Home 5 Ag Stories Much hangs in the balance of Chinese trade talks

Much hangs in the balance of Chinese trade talks

Source: Wikimedia Commons

The United States and China sat down at the table on Monday. The two most powerful economies in the world have been locked in a trade war for over six months. There are a lot of people and industries watching these talks with hopeful anticipation. None may be more so than American agriculture.

The United States charged China with several violations of fair-trade practices back in 2018. These included forced technology transfers and stealing of technology. This led to the United States imposing tariffs on China and China retaliating in kind. We have heard the debates over whose tariffs are legal and whose aren’t, so we will skip those for now.

Agriculture is one of America’s chief exports. It is estimated that one of every three rows of American Crops is exported. China is a large purchaser of U.S. Soybeans and Pork. Well, at least they were. Since the trade war took hold, soybean and pork producers in the U.S. have taken it on the chin and have had to find new markets to export their goods. None of these markets can equal the loss of China’s imports.

When President’s Trump and Xi emerged from the G20 summit with a cease-fire, you could almost hear an audible sigh of relief. However, we still had many questions to be answered. The greatest of these is, “what now?” The United States imposed a deadline of March 1st to see progress in trade talks with China, or they would go forward with another round of tariff increases.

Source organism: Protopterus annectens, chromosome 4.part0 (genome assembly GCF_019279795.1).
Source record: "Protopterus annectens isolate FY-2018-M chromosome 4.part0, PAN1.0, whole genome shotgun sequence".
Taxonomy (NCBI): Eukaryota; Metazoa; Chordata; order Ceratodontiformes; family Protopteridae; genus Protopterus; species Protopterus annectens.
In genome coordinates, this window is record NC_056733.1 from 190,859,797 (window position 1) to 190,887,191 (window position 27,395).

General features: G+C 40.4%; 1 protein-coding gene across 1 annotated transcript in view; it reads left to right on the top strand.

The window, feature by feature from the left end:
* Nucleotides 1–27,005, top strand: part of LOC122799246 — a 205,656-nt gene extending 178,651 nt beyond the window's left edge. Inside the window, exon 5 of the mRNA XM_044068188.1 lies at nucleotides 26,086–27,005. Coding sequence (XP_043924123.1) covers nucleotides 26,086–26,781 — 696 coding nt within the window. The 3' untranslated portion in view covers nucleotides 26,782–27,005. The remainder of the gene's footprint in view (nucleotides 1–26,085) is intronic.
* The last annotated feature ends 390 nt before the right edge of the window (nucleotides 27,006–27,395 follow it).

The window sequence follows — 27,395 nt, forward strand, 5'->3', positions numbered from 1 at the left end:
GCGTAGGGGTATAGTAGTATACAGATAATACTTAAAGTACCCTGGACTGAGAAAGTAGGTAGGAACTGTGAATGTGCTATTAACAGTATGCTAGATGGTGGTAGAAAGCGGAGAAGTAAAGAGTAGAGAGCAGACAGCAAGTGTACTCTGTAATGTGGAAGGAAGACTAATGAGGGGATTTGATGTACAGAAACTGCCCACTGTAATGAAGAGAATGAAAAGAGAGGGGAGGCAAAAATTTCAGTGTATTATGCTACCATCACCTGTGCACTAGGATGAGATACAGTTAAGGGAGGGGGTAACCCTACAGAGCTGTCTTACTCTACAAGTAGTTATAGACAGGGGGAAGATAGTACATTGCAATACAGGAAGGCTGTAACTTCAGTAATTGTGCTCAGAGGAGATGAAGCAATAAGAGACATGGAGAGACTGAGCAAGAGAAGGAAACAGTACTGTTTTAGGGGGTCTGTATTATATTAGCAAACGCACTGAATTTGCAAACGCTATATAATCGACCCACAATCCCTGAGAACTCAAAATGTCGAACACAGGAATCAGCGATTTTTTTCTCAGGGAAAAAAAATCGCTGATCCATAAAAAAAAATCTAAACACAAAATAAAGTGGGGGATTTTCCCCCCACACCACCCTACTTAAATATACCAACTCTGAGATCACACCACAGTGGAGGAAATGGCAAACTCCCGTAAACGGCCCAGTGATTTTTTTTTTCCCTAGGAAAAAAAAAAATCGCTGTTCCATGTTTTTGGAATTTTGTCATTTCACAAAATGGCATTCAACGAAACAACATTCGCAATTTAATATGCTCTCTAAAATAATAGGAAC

This January meeting could not have come too soon for American agriculture. The promise of more Chinese purchases of Ag products is one thing, but deliveries are another thing entirely. Soybean growers have faced a nearly 20 percent drop in soy prices since the threat of tariffs began last summer. American Soybean Association president Davie Stephens of Kentucky says: “We cannot withstand another six months,” noting farmers “need stability returned to the market.” With worries over the quality of the Brazilian crops, we may see more headway for U. S. Ag products. China traditionally buys much of its soybeans from Brazil during this time of the year. With the U.S. having a strong supply on hand, a trade resolution may be attractive to China. U.S. officials are optimistic these talks will go well. U.S. Commerce Secretary Wilbur Ross said he thought a reasonable agreement could be reached which China, “could live with.”

Meetings are set to wrap up during the middle of this week, and farmers are holding their collective breath.